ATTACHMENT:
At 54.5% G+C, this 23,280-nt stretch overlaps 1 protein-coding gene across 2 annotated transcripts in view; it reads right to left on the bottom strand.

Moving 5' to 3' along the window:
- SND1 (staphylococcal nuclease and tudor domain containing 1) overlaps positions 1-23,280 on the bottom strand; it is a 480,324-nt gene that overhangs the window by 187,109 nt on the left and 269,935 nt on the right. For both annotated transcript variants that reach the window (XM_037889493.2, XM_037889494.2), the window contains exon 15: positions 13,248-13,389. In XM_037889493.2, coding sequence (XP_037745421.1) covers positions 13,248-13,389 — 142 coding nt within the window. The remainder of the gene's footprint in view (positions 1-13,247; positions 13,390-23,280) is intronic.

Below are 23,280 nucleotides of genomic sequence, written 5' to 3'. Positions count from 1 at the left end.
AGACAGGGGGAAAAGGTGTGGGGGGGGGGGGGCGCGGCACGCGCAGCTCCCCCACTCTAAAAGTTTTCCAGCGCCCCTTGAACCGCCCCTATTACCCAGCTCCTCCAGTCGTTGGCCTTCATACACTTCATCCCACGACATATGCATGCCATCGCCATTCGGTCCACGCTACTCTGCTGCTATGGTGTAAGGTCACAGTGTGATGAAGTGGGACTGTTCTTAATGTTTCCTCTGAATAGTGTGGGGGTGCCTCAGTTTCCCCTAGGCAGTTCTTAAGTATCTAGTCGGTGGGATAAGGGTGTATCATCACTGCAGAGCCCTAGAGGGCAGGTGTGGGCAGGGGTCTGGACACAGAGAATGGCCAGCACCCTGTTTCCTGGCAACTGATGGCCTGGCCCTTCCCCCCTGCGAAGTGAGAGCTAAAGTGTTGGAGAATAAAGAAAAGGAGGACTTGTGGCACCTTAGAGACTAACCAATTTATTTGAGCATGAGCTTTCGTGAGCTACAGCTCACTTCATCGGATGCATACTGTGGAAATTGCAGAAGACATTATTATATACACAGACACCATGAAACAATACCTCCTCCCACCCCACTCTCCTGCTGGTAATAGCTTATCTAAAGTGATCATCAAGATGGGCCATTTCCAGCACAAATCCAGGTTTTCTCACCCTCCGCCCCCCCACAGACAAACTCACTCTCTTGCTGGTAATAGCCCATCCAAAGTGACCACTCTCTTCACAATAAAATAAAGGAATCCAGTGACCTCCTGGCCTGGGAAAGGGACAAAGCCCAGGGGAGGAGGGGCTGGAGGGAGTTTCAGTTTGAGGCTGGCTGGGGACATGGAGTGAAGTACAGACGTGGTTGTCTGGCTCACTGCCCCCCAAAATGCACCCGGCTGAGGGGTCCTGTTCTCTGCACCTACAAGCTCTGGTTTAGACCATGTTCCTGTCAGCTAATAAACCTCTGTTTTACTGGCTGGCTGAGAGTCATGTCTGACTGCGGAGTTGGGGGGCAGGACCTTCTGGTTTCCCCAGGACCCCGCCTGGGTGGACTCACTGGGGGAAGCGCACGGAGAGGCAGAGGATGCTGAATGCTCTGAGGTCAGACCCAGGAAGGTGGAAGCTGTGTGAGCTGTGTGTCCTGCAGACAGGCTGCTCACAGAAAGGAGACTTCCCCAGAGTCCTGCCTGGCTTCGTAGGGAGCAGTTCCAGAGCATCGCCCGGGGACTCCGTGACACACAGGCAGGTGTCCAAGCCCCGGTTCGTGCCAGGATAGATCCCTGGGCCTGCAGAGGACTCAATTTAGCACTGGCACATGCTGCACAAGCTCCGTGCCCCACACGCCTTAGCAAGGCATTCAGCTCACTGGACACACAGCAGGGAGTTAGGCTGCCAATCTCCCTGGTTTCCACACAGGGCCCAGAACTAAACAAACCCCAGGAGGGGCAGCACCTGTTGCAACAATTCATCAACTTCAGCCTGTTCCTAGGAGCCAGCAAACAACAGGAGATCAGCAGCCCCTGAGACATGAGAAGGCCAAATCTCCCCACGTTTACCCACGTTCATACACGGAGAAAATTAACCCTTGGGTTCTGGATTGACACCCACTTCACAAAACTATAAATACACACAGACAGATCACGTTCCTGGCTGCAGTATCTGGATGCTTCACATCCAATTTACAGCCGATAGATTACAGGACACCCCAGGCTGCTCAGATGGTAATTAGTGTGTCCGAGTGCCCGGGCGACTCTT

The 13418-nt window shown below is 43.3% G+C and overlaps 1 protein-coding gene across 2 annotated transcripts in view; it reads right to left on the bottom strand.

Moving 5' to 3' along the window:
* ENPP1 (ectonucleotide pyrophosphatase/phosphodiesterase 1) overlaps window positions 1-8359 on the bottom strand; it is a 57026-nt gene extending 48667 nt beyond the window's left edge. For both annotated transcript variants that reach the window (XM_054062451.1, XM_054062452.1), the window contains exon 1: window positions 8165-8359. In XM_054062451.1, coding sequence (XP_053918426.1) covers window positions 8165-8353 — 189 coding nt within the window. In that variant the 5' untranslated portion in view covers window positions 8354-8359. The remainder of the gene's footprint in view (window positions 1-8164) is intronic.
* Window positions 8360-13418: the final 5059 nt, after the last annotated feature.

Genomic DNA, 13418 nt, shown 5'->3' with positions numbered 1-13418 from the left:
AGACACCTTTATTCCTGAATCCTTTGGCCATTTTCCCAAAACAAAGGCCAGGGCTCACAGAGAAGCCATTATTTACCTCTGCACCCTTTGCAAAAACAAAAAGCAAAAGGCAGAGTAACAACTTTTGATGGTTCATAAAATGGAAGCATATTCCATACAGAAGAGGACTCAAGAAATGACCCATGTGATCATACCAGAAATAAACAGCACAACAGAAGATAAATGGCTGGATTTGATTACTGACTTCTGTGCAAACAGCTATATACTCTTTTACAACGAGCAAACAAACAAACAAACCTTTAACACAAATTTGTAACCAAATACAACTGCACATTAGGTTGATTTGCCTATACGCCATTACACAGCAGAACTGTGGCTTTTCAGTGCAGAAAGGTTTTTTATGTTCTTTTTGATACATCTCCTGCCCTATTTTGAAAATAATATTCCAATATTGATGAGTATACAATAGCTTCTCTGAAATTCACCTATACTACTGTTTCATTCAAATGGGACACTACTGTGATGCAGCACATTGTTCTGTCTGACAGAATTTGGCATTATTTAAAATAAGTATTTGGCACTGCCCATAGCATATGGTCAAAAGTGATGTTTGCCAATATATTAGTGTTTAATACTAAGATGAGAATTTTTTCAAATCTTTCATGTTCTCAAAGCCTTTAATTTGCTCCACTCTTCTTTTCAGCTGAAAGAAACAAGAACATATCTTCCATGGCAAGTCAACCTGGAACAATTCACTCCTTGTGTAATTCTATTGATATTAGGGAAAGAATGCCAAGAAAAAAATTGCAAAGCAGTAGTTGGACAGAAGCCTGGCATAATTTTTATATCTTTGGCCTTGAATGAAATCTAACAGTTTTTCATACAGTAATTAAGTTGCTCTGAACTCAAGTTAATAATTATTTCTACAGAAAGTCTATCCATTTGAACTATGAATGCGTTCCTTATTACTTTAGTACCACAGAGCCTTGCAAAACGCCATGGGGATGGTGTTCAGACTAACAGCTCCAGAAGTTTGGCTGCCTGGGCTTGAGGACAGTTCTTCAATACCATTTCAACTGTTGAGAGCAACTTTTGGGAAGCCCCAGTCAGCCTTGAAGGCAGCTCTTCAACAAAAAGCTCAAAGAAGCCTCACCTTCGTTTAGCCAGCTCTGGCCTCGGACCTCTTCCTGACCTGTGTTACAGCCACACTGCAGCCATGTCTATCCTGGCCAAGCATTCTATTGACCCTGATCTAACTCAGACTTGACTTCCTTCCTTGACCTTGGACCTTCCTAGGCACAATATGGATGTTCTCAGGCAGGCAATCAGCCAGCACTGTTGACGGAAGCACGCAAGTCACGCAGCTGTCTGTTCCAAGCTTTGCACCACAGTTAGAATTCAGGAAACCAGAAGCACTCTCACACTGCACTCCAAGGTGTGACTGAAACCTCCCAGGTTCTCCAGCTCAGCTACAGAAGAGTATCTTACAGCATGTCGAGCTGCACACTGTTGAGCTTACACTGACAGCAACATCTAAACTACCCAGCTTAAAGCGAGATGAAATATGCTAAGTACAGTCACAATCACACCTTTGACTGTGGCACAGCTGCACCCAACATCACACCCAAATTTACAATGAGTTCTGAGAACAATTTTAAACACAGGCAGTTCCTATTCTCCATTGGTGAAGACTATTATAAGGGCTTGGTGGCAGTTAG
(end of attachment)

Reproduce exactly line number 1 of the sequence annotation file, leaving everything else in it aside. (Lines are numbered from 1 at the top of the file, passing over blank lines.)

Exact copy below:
At 54.5% G+C, this 23,280-nt stretch overlaps 1 protein-coding gene across 2 annotated transcripts in view; it reads right to left on the bottom strand.